Francis Coker

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Francis William Coker (November 1, 1878 - May 26, 1963) was an American political scientist and the chairman of the Department of Government at Yale University from 1937 to 1945. Coker's work focused on political theory, particularly theories of the state and the nature of democracy.

Biography[edit]

Coker was born in Society Hill, South Carolina. He received an A.B. from the University of North Carolina in 1899 and a second A.B. from Harvard in 1902.[1] In 1910, he received his PhD from Columbia University, and began teaching at Ohio State University, where he remained until 1929.[2]

In 1916, Coker married Helene Ruth Patton with whom he had two children, including Francis William Coker, Jr., who later became a noted lawyer.[1] In 1929, Coker left Ohio State to become the Cowles Professor of Government at Yale. In 1937, he was appointed chairman of the government department at Yale, and held that position until his retirement in 1945. In 1947, he was named an emeritus professor at Yale, and he retired in 1949. Coker's students at Yale included Robert Dahl, Miriam Irish, and Dwight Waldo, all of whom cited him as an important influence.[2]

Coker died on May 26, 1963 at his home in Hamden, Connecticut and was buried in his hometown of Society Hill.[1]

Academic work[edit]

Coker published his first book, Organismic Theories of the State in 1910. In the work, Coker criticized contemporary theories of the state as a unitary actor, and argued that "such theories ultimately failed."[2] The book drew a somewhat frosty response, and L.L. Bernard wrote in the American Journal of Sociology that Coker "missed the point".[3] Nonetheless, the book gained a following and is still cited today.

Coker's other major theoretical work was Recent Political Thought published in 1934. The book examined the development of political ideas from the mid-nineteenth century until the early 1930s. The book primarily focused on liberal democracy and both leftist and rightist challenges to it. Without firmly taking a position on democracy in the book, Coker did conclude that liberal democracy "was a more reasonable political alternative than critics on either side of the political spectrum appreciate." [2] Recent Political Thought was generally well received and one reviewer in the American Journal of International Law called the work "a service to all teachers of political theory".[4] Similarly, Francis Wilson, writing in the American Political Science Review called the book "the best of the works on current political thinking."[5]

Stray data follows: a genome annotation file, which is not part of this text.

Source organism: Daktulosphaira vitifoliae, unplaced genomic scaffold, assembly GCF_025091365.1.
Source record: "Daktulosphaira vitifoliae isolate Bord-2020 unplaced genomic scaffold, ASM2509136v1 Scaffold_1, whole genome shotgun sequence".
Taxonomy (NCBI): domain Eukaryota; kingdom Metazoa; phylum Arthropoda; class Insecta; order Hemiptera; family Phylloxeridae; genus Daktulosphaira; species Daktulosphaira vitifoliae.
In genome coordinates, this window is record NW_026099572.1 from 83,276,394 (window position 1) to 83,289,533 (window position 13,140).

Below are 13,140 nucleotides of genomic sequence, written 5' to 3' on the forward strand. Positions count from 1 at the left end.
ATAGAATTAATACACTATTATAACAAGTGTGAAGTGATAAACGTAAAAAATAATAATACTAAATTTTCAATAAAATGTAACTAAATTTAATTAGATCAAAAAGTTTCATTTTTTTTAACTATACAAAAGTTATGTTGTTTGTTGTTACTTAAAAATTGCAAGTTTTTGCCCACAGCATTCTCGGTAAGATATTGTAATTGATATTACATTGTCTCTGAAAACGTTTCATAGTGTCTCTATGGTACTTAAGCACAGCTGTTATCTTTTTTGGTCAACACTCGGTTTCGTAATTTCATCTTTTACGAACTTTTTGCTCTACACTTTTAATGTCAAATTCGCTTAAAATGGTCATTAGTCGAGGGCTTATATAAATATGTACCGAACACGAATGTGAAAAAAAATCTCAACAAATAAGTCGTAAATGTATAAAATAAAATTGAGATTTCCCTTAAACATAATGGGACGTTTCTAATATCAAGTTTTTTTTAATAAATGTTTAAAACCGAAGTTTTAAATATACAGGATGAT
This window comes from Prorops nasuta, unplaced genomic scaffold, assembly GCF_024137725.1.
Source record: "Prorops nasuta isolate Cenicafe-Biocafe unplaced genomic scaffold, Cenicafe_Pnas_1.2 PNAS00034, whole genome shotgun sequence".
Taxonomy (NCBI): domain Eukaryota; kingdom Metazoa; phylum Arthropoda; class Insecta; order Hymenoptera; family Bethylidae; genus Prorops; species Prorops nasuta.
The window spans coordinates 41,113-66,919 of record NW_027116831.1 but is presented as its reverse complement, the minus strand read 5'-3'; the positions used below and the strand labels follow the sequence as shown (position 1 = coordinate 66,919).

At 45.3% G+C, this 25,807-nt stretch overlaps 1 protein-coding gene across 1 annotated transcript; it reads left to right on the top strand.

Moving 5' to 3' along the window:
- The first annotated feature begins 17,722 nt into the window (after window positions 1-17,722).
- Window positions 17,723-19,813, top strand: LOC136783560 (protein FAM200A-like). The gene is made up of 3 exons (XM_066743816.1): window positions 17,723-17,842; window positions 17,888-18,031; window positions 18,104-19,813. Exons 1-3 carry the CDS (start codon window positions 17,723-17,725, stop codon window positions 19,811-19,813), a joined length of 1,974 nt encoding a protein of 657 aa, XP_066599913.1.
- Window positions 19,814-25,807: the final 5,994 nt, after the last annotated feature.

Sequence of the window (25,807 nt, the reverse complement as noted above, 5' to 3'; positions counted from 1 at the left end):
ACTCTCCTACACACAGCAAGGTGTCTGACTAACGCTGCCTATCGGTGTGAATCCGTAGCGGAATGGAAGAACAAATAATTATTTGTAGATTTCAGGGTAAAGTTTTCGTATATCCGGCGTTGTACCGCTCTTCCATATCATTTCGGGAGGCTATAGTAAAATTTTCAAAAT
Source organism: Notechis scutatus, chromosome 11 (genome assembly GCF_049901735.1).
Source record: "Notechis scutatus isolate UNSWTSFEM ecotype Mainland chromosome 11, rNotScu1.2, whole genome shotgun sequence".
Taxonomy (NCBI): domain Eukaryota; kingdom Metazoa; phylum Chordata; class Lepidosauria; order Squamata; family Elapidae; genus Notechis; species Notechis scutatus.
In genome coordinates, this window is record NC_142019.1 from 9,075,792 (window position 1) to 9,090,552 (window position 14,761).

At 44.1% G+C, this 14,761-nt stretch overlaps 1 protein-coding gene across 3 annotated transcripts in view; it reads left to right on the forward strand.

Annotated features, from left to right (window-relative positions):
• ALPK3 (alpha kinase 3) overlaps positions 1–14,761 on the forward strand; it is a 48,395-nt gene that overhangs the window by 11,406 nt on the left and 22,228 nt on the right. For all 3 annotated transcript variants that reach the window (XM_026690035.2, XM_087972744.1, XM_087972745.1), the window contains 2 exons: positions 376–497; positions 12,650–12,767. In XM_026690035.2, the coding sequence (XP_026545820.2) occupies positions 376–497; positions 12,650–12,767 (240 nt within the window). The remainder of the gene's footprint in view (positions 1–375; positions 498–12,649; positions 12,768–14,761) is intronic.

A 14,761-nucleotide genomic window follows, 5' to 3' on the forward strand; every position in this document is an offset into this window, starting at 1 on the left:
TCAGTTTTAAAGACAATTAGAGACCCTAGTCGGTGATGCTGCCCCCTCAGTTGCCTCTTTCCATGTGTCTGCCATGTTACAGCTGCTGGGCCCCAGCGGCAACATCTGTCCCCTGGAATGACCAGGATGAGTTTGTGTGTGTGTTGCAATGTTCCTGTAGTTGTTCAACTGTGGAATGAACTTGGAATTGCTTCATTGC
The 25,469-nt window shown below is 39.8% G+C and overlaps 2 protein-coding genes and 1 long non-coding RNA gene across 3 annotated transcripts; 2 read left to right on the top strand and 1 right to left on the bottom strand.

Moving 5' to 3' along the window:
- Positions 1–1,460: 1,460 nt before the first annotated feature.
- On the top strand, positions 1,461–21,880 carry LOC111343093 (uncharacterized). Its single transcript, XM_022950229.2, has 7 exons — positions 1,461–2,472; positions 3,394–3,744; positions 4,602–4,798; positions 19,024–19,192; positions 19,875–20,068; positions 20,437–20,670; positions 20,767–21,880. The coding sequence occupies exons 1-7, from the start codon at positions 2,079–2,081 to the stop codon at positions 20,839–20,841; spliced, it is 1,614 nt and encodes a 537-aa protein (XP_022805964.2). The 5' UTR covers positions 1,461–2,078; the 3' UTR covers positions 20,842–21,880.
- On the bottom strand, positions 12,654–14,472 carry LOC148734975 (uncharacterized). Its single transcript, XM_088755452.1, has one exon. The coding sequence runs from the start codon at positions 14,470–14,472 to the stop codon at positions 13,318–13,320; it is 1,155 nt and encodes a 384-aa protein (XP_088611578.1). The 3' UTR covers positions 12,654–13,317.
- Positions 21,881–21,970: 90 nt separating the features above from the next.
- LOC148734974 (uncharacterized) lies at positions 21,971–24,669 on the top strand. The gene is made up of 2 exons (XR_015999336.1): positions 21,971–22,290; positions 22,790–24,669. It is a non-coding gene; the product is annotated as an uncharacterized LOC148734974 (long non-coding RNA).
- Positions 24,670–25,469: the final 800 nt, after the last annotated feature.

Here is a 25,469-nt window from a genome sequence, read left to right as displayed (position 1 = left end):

Coker also edited several works on political theory, which became "standard anthologies in political theory courses," and wrote numerous articles in journals and other publications.[2] The central themes in all of his work were theories of the state, and the nature of liberal democracy.

References[edit]

  1. ^ a b c Who Was Who in North America: Volume IV 1961-1968. Chicago: Marquis Who's Who, Inc. 1968. p. 186. 
  2. ^ a b c d e Utter, Glenn; Lockhart, Charles. American Political Scientists: A Dictionary. Westport, CT: Greenwood Pres. pp. 62–3. 
  3. ^ Bernard, L.L. (May 1911). "Reviews: Organismic Theories of the State". American Journal of Sociology 16 (6): 839. 
  4. ^ Fenwick, C.G. (October 1934). "Review: Recent Political Thought". The American Journal of International Law 28 (4): 809. doi:10.2307/2190769. 
  5. ^ Wilson, Francis (June 1934). "Book Reviews and Notices: Recent Political Thought". American Political Science Review 28 (3): 522. doi:10.2307/1947488. 

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